TL;DR -> it makes AdSense obsolete.
I tried to sell a story on Subbable earlier this week. Oh gods how I tried. ReadWrite, the Guardian’s tech section, even Variety… but I failed to generate interest, and/or communicate just how drastic of an impact Subbable can have on the YouTube space, business-wise.
To most of the press, Subbable appears as a gentle, crowd-sourced monthly pay-what-you-want subscription platform funding web shows that already exist. Doesn’s seem that disruptive, until you consider the allure of YouTube. The heart of the indie YouTube dream is being free, or at least above, corporate influences. If successful, Subbable could potentially do away with the advertising/hit-mining rat race on YouTube. Hank Green doesn’t exactly say this in the video introducing the platform, but he might as well.
In a private chat, I got Green to elaborate:
“Advertising values all kinds of content the same, but different kinds of content delivers different amounts of value to users. We want there to be a system that rewards the creation of stuff people love, not stuff that people will spend three minutes watching when they’re bored.”
Subbable — which is unaffiliated with YouTube — changes the YouTube money-making game because it emphasizes community and a supportive fan base over viral hits with fleeting popularity & large monetary payoffs. It’s a slow, steady win as opposed to that big payday. (It’ll be interesting to see how the addition of Minute Physics, Wheezy Waiter, and Andrew Huang next week on Subbable will play out. )
Green never came right out and said this during our chat but it got me thinking: if a content creator worked it out with his fans, he or she could essentially never bother monetizing their channel…EVER. There’s literally no reason now to go through Google corporate to make money. Their high ad cut and ad sales team are already alienating users and businesses, so why bother with that hot mess? You don’t.
I, for one, still believe in that YouTube dream.
My favorite time to take selfies is when I am drunk and alone in the bathroom. I tend to take the majority of them while inebriated, actually, and online evidence proves even middle-aged women do the inebriated selfie in the bathroom too.
Yes, even the Boston Marathon Bomber Dzhokhar Tsarnaev, when he wasn’t sober, whipped out his cellphone and took selfies. And one of these non-sober self-portraits (speculatively) is on the cover of Rolling Stone right now and making a name for itself as the most controversial selfie on our planet.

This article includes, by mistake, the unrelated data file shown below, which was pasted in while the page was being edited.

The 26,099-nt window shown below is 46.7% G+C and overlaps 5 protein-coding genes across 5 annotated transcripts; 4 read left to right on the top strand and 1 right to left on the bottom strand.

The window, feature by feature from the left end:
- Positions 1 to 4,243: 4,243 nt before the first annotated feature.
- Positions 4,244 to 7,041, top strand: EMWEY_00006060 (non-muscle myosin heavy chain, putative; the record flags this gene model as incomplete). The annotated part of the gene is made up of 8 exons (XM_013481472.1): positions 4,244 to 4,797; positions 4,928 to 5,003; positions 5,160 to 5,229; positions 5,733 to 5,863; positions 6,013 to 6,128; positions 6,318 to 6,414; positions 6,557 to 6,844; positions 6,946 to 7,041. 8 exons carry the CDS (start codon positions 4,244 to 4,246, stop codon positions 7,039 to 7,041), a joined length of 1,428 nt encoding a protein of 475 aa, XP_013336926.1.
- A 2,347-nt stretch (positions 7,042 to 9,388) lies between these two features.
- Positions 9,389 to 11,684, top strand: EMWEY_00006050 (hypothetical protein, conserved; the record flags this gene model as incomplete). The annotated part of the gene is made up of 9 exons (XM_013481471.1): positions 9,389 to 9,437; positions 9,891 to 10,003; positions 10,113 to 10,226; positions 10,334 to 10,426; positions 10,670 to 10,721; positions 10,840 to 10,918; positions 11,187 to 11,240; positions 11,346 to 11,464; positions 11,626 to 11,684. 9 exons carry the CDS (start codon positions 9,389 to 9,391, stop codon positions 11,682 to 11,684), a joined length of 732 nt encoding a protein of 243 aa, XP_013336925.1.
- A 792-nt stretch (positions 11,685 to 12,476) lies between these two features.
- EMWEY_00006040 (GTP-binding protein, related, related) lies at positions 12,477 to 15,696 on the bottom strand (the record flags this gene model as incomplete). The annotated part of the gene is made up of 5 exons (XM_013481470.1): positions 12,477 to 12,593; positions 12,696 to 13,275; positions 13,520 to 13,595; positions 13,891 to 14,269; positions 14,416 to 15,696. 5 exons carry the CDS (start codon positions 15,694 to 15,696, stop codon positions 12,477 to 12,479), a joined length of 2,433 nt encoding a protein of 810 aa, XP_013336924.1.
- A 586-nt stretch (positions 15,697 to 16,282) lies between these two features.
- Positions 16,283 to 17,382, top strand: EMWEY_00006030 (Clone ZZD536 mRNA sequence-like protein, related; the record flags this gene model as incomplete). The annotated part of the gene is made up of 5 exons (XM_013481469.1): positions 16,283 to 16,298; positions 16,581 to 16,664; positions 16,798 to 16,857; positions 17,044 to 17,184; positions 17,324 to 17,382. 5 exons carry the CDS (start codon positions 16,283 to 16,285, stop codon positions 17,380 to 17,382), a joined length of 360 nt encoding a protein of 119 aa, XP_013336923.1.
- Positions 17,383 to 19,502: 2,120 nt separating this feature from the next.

Media critics are calling Rolling Stone everything short of evil for using his selfie photo as cover art, never mind that Instagrammed self-portraiture is becoming a legitimate form of art and feminist self-expression. This universality is exactly why the self-portrait of the young and handsome (and murderous, don’t you forget) Tsarnaev as cover art choice is outrageous. How dare we relate to a killer! How dare a magazine make us feel this way! If I were the art director over at the Rolling Stone right now, I would be creaming my pants: this is the type of feedback creative types have wet dreams about.
Tsarnaev’s selfie effectively normalizes him, and as the three-day long controversy has shown, we just cannot deal with that. We would rather depart reality and delude ourselves into thinking national-headline-making killers are ugly and have nothing in common with us than see them engaging in everyday behavior. If we could somehow magically teleport to a place where we all believed Tsarnaev didn’t know how to operate a phone, we would.
In fact, to portray Tsarnaev as ordinary is dangerous, they imply, because in order to feel better about the bombings we need to see the differences, not the similarities, between ourselves and the cruel killer. It sounds absurd, but this is more or less what the critics are saying. The New York Times thinks this kind of madness is a result of the heatwave. Possibly. I think it might be a combination of Tsarnaev’s image making fresh the horror of the bombings, much like that just-healing summer scrape you accidentally pick at only to have it start oozing.
The selfies we share on the web are supposed to be the best reflection of ourselves. This skewed mirror is precisely why the Boston Globe in a Thursday post echoing the collective rage calls the use of the selfie “ill-advised” and “irresponsible.” While many of us cannot fathom Tsarnaev’s terrorist intentions, we can all relate to photographing ourselves and dare-I-say-it, creating a typically blemish-free personal brand online. The self-portrait via cellphone is a “language we all understand,” but …we don’t want to understand a bomber. Please don’t make us understand one.
This now infamous selfie, originally displayed on Tsarnaev’s twitter profile, was the “mask” he chose to portray to the world and glorifying it by featuring it on a rock-and-roll magazine is akin to “collaborat[ing] with Tsarnaev in the creation of his own celebrity,” continued the Boston Globe.
Need I remind everyone, Tsarnaev was already a “celebrity” before his Rolling Stone cover, having graced the front pages of newspapers the world over with some even featuring that same image. Rolling Stone is not responsible for this mass media interest, the spread of the photo, or for Tsarnaev’s fanbase of young girls cooing over the soft locks in his approachable selfies. To suggest Rolling Stone is appealing to Tsarnaev’s misguided female fans by choosing this already-widely circulated photo when this same criticism was not levied against the New York Times, is logic I’d only be able to process if my head was in the sand.